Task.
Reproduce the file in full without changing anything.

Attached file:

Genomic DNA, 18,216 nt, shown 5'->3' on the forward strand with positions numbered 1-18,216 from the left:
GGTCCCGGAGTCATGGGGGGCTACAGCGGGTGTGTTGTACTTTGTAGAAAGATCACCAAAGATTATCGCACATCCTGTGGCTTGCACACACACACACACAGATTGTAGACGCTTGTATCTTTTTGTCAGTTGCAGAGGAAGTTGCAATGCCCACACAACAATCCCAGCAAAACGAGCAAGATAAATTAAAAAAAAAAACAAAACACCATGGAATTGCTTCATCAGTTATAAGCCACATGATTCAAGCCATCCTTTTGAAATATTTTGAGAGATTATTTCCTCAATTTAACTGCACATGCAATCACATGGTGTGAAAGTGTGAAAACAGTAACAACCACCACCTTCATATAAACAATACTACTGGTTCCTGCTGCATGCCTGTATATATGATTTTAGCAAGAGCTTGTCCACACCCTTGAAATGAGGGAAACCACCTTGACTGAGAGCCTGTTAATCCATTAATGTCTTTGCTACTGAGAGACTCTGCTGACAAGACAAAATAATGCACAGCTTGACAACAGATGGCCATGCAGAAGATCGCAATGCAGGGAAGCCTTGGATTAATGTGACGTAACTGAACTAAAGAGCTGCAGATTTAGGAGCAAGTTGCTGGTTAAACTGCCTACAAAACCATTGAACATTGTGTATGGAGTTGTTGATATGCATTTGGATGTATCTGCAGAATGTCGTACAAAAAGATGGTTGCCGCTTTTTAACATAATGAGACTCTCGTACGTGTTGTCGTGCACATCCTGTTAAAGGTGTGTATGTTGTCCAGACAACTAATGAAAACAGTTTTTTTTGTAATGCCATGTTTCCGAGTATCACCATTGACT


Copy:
Genomic DNA, 18,216 nt, shown 5'->3' on the forward strand with positions numbered 1-18,216 from the left:
GGTCCCGGAGTCATGGGGGGCTACAGCGGGTGTGTTGTACTTTGTAGAAAGATCACCAAAGATTATCGCACATCCTGTGGCTTGCACACACACACACACAGATTGTAGACGCTTGTATCTTTTTGTCAGTTGCAGAGGAAGTTGCAATGCCCACACAACAATCCCAGCAAAACGAGCAAGATAAATTAAAAAAAAAAACAAAACACCATGGAATTGCTTCATCAGTTATAAGCCACATGATTCAAGCCATCCTTTTGAAATATTTTGAGAGATTATTTCCTCAATTTAACTGCACATGCAATCACATGGTGTGAAAGTGTGAAAACAGTAACAACCACCACCTTCATATAAACAATACTACTGGTTCCTGCTGCATGCCTGTATATATGATTTTAGCAAGAGCTTGTCCACACCCTTGAAATGAGGGAAACCACCTTGACTGAGAGCCTGTTAATCCATTAATGTCTTTGCTACTGAGAGACTCTGCTGACAAGACAAAATAATGCACAGCTTGACAACAGATGGCCATGCAGAAGATCGCAATGCAGGGAAGCCTTGGATTAATGTGACGTAACTGAACTAAAGAGCTGCAGATTTAGGAGCAAGTTGCTGGTTAAACTGCCTACAAAACCATTGAACATTGTGTATGGAGTTGTTGATATGCATTTGGATGTATCTGCAGAATGTCGTACAAAAAGATGGTTGCCGCTTTTTAACATAATGAGACTCTCGTACGTGTTGTCGTGCACATCCTGTTAAAGGTGTGTATGTTGTCCAGACAACTAATGAAAACAGTTTTTTTTGTAATGCCATGTTTCCGAGTATCACCATTGACT